Bowel cancer

Here to help

Cancer of the colon and rectum (often referred to bowel cancer) is one of the most common cancers in the Western world. More than 40,000 people in the UK are diagnosed with bowel cancer every year.

Although the majority of bowel cancers can be successfully treated, getting a diagnosis can be a difficult and distressing process for some patients. At CRSC we’ll be at your side at every step of your journey.

Symptoms and screening

Typical symptoms for bowel cancer include: 

  • Persistent changes in bowel habits (loose stools, going to the toilet more or less often)
  • Persistent tummy ache or bloating
  • Rectal bleeding (blood passing when going to the toilet)

These symptoms are quite unspecific and may be caused by other, less troubling conditions. It’s also possible that you won’t experience any symptoms at all, especially during the early stages of a cancer.

In the UK, the NHS offers the Bowel Cancer Screening programme to all people aged between 50 and 75 (depending on location). People are contacted every two years to take a voluntary stool test (called a FIT test) which is a reliable way to detect even very small quantities of blood in the stool.

Those whose results are positive are invited to undergo a colonoscopy. While restricted by available resources, the purpose of this screening programme is to detect early cancers or cancer precursors (polyps), as the chances of a cure are highest in those stages.



The gold standard tool in bowel cancer diagnosis is a camera test (colonoscopy).

During this procedure, a flexible endoscope is inserted through the anus, allowing us to see the whole of the rectum and colon. If we detect any tumours, we’ll conduct a biopsy there and then. We’ll take tissue samples through the scope and we can also remove small tumours (polyps) at the same session, which saves both time and repeat procedures.

Alternatively, we can carry out a CT scan (computed tomography) or virtual colonoscopy, which allows us to reliably detect any tumours larger than 5mm. While this process is less invasive and easier for the patient, if something is detected, a colonoscopy for further inspection and biopsy will still be necessary.

If the results are positive for bowel cancer, we’ll carry out a further CT scan of the chest and abdomen in order to make sure it hasn’t spread, and correctly stage the tumour.

Should you need further tests, such as MRI scans (magnetic resonance imaging) or PET scans (positron emission tomography), we are able to carry these out to give you a quick diagnosis and a fast-track to onward treatment.


Every patient is different. That’s why we come up with an individualised treatment plan for every person we see.

We do this by discussing each case at our regular multidisciplinary team (MDT) meetings. This is where specialists, including  oncologists, radiologists, surgeons and cancer nurse specialists bring their unique knowledge and skillsets to your particular case.

We’ll discuss the suggested plan with you, going through it to make sure it’s a strategy you’re comfortable with and that suits you best. In most cases, there’s not just one solution, but rather several possible ways we can proceed.

Typically, surgery will be the mainstay of your treatment. This can often be combined with chemotherapy or radiotherapy before or after surgery. In some rare situations, cancers can be so responsive to those treatments, that we can avoid surgery altogether.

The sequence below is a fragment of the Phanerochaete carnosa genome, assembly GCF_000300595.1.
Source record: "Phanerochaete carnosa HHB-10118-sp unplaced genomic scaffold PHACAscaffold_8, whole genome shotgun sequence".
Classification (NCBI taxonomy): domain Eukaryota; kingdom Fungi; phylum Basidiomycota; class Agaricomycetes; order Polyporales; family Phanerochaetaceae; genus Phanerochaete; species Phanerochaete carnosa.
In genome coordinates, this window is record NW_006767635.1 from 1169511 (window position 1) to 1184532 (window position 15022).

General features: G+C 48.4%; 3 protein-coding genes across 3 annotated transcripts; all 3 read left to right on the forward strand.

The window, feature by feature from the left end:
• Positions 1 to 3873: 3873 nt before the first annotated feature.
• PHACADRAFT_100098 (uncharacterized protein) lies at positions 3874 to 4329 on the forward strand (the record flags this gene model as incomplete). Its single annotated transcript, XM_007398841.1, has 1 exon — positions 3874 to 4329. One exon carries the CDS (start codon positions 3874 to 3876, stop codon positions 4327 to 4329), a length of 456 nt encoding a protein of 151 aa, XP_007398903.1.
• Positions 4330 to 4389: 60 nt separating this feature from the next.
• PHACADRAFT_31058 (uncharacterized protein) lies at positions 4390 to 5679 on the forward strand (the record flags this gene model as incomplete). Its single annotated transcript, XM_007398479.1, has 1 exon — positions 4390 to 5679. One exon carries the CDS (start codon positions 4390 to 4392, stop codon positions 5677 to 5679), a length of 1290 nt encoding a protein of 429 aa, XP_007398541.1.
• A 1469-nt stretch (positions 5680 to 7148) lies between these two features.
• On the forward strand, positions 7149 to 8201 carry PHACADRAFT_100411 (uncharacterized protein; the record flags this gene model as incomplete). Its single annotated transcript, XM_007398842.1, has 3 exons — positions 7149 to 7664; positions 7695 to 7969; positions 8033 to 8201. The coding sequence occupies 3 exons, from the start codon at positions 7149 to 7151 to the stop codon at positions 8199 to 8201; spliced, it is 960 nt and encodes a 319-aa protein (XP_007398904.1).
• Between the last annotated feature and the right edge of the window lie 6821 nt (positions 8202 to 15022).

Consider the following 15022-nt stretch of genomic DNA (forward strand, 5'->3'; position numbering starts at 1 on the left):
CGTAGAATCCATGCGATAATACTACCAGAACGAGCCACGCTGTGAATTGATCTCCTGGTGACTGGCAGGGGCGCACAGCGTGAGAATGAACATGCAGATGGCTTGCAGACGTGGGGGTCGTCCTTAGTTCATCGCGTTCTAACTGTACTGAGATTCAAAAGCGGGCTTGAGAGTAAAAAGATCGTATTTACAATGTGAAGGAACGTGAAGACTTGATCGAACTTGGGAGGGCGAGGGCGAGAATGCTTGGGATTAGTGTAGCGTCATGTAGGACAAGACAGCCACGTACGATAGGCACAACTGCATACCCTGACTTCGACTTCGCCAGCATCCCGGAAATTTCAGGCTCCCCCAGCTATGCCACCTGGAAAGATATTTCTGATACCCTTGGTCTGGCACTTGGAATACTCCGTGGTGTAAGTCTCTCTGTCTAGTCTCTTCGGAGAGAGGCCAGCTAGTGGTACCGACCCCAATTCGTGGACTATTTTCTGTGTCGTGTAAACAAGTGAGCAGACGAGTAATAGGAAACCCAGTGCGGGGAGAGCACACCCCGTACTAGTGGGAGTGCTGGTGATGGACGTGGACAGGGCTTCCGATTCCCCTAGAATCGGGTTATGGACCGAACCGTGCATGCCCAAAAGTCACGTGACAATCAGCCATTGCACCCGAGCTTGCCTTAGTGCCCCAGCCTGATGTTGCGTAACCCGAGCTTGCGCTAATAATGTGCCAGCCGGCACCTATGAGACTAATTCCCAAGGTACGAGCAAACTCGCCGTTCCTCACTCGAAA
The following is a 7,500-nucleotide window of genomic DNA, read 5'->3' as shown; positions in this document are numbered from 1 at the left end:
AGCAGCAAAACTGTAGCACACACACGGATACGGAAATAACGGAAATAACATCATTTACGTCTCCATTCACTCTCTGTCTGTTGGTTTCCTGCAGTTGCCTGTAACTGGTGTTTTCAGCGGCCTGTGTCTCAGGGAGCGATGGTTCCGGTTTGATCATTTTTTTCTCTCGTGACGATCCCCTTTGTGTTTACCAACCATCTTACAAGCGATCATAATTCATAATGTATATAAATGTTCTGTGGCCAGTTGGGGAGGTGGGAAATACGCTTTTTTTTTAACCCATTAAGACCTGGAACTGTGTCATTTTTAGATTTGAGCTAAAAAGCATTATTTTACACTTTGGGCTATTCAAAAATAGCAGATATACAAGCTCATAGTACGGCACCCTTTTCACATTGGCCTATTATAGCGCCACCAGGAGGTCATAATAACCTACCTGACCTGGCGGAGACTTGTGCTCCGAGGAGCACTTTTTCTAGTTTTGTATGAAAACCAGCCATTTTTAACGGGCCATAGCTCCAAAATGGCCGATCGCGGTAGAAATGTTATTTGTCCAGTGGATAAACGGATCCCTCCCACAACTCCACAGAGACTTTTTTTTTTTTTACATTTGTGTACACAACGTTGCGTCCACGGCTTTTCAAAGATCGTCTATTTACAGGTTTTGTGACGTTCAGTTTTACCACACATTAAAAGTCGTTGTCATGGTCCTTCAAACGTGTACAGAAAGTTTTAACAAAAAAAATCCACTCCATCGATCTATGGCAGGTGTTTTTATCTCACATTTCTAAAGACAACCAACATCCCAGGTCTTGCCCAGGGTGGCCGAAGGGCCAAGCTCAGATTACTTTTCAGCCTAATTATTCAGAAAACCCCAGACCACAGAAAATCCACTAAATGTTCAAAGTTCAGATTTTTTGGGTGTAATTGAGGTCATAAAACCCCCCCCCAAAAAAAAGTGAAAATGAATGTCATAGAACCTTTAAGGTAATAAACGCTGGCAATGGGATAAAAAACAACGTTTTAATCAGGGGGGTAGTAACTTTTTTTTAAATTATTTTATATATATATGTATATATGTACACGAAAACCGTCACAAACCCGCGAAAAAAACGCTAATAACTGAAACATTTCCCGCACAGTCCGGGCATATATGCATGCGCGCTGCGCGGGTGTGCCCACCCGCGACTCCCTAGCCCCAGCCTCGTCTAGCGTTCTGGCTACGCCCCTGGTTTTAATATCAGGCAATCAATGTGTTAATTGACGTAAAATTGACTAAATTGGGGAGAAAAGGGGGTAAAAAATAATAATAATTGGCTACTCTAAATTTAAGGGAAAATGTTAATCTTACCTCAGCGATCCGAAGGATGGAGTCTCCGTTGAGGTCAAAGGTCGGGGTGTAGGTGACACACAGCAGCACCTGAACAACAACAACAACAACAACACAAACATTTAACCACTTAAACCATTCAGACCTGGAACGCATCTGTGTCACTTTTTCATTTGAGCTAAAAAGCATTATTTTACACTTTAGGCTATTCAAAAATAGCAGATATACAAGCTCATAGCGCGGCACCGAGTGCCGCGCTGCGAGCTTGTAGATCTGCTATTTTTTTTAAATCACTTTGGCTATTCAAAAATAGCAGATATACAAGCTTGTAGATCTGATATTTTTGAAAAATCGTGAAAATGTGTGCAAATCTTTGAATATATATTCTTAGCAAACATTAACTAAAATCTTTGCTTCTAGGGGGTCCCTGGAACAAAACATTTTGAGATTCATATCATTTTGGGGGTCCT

Robotic surgery

Our standard approach to all cancer surgery is robotic surgery. You can find out more here on how robotic surgery works. We believe the unmatched precision this gives us, along with the image quality from the abdomen, has a positive impact on patient outcomes.

We’ve seen first-hand faster recoveries with minimal scarring and little to no pain after surgery.  In our personal experience, 87% of all cancer patients have a textbook outcome (no complication , complete removal of the tumour, less than 10 days in hospital, no conversion to open surgery, no mortality and no hospital readmission).

Click here to learn more about our outcomes. These are significantly higher than many published series using other methods. There is also an increasing body of evidence that robotic surgery is particularly advantageous for bowel cancer outcomes. 

Table of outcomes: Robotic vs laparoscopic surgery

After the operation

Most of our patients stay in hospital for anywhere between 3 to 5 days. Occasionally, patients are discharged even earlier, but our priority is making sure you, and the people around you, are comfortable when you return home. If you experience any problems, we will keep you in the hospital until everything is fully resolved.

Once at home, you’ll continue with your recovery process. We encourage regular, light exercise, a healthy diet and appropriate pain management where necessary. We’ll stay in touch during this period to offer advice and check on your progress.

We’ll also go through the outcomes of the operation (your pathology results) with you in detail and discuss your case again at our MDT meeting to determine if you need any further adjuvant treatment (typically chemotherapy).

Onward care

Over the longer term, we’ll stay in touch and see you at regular intervals for at least 5 years. This will include regular scans, camera tests (colonoscopy) and blood tests to make sure the cancer hasn’t returned.

As we said, every step of the way.

Book an appointment

To book a consultation with The Colorectal & Robotic Surgery Centre, you can phone, email or use our “contact us” form.


Call:  +44 20 3214 3440
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